96% of SMEs expecting growth despite double-dip

Almost half of small to mid-sized businesses in the UK are expecting to grow by more than ten per cent, the ‘Thinking Bigger’ report by SAP Limited indicated.

Ambition and confidence amongst Britain’s businesses is much higher than the grim economic outlook implies. 96 per cent of SMEs are expecting to grow, according to the report. ‘Thinking Bigger’, released today, depicts a high level of optimism in the business community.

SMEs have adapted to the ‘new normal’ of our economic climate and are taking the challenges into their own hands, so John Antunes, director SME & Channels at SAP UKI, told Real Business.

“We’ve been in this economic climate since 2008, long enough to know that this is the new norm. SMEs are no longer waiting for the economy to recover, they know they have to drive this recovery themselves. That’s quite startling compared to late 2009, when the feedback we received from SMEs was very much that they were waiting for the economy to recover, in order to be a part of that recovery.”

Finance was seen as the biggest driver for growth by 62 per cent of SMEs, but also as the most problematic area. Some 44 per cent are reliant on credit from a third party bank or building society in order to operate, while 63 per cent hold an overdraft facility.

Innovation follows finance as second biggest growth driver. Britain’s SMEs see their in innovation not only in the areas of technology or process, but in their abilities to find different ways to market, different customer management, and different business models, driven by changing customer demands, cost reduction and the economic climate.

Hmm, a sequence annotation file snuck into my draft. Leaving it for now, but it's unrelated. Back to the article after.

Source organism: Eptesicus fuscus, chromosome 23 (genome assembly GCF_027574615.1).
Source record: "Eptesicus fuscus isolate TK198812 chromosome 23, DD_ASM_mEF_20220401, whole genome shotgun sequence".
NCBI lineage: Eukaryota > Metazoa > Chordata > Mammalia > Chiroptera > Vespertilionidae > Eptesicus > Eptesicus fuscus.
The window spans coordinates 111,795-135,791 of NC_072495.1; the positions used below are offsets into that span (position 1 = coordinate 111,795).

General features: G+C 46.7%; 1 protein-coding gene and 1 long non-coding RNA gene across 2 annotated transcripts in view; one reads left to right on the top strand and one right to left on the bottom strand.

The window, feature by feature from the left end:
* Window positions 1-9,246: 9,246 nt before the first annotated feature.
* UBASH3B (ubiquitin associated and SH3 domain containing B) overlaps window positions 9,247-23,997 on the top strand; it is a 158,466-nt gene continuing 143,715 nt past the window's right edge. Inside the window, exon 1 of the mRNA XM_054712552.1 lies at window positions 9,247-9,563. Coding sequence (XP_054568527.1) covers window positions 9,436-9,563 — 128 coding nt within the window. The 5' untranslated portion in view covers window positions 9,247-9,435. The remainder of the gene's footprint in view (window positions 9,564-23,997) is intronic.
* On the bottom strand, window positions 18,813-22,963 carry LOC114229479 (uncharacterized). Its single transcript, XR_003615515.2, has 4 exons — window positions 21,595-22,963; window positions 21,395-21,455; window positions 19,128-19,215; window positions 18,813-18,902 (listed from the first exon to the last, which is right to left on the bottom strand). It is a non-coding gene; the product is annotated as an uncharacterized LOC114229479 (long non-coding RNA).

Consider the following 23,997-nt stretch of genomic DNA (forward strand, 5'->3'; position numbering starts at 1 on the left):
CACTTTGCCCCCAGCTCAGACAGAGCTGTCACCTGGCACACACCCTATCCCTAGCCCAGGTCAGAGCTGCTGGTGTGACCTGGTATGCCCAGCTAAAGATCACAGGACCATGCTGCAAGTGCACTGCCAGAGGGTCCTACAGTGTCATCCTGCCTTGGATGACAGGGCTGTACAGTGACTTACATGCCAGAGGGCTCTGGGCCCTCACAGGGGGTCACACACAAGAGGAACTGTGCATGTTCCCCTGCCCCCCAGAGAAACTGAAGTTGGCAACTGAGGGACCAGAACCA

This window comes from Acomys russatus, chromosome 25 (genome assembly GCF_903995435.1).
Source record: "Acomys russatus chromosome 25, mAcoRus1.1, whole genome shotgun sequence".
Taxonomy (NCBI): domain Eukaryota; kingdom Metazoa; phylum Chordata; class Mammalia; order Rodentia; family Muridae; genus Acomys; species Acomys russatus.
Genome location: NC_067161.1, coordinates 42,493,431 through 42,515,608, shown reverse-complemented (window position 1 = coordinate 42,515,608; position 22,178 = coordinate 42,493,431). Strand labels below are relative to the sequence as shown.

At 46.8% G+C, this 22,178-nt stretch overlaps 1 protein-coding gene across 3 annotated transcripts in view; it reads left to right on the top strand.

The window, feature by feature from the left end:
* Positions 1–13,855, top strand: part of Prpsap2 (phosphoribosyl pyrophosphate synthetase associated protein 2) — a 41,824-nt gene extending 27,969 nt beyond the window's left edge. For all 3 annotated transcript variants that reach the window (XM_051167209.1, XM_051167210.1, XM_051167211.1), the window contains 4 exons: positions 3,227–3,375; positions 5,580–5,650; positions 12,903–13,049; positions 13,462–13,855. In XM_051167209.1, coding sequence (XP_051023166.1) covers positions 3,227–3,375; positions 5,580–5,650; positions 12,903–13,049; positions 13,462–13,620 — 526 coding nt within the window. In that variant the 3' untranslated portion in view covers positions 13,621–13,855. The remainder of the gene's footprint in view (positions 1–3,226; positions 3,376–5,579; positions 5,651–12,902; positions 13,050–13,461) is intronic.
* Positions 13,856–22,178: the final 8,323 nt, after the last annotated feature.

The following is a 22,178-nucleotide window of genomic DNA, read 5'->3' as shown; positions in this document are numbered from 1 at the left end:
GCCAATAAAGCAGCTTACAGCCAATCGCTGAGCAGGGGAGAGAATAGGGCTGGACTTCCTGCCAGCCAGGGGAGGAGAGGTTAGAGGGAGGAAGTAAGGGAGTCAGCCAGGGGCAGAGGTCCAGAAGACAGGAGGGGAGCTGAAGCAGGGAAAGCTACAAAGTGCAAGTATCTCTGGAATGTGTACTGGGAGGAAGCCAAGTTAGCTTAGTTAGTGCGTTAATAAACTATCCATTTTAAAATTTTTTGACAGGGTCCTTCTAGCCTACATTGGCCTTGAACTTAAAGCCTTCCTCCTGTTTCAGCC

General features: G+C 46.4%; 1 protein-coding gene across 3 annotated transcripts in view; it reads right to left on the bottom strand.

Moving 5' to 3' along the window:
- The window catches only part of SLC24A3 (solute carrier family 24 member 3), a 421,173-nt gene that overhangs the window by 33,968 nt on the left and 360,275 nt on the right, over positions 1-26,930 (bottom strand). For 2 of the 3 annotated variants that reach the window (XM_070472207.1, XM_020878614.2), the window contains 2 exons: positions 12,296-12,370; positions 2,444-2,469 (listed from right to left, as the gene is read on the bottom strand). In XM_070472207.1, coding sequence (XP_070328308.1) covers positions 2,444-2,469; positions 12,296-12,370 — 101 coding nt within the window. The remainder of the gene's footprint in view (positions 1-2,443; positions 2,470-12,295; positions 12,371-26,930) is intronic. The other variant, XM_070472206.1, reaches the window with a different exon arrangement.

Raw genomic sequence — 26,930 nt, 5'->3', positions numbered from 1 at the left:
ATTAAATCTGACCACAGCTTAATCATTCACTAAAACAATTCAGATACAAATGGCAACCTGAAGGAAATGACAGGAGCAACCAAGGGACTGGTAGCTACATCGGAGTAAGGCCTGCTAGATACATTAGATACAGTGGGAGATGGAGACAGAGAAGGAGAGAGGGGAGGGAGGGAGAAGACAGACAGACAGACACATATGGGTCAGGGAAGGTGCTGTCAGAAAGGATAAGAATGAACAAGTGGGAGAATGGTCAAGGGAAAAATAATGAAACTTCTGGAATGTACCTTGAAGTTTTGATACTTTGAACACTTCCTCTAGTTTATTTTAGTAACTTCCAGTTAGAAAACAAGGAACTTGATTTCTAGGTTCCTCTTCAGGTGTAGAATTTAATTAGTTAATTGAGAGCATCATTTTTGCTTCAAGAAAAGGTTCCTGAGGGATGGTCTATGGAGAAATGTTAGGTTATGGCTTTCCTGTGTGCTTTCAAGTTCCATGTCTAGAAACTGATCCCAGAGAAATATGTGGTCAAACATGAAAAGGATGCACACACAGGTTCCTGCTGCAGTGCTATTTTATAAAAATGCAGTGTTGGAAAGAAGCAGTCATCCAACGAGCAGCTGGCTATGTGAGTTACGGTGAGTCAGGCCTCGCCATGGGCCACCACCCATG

Although SAP did not differentiate its research in terms of business size, there are clear indications which industries have the most ambitious businesses. Companies in the IT & Telecoms and business services sectors are looking to grow faster than others, while the manufacturing industry is holding back the most.

“Businesses in IT & Telecoms are fairly buoyant, and business services is generally an industry that is agile in their approach, able to adjust its skillset and resources according to market needs,” explained John Antunes. “An industry like manufacturing is a lot more inert and can’t just reinvent itself over night.”

In addition to differences between sectors, the report found that SMEs fall into distinct camps when it comes to their approach to achieving growth: ‘accelerators’ who are more bullish, aiming to grow their business ahead of industry standards, and ‘stabilisers’ who are less ambitious and seek to grow in line with competitors.

“The interesting thing is that both groups collectively are looking to grow, despite the economic environment and the messaging in news and press. A shocking 96 per cent of respondents effectively said they’re planning to grow and that demonstrates a very positive mood across the UK.”

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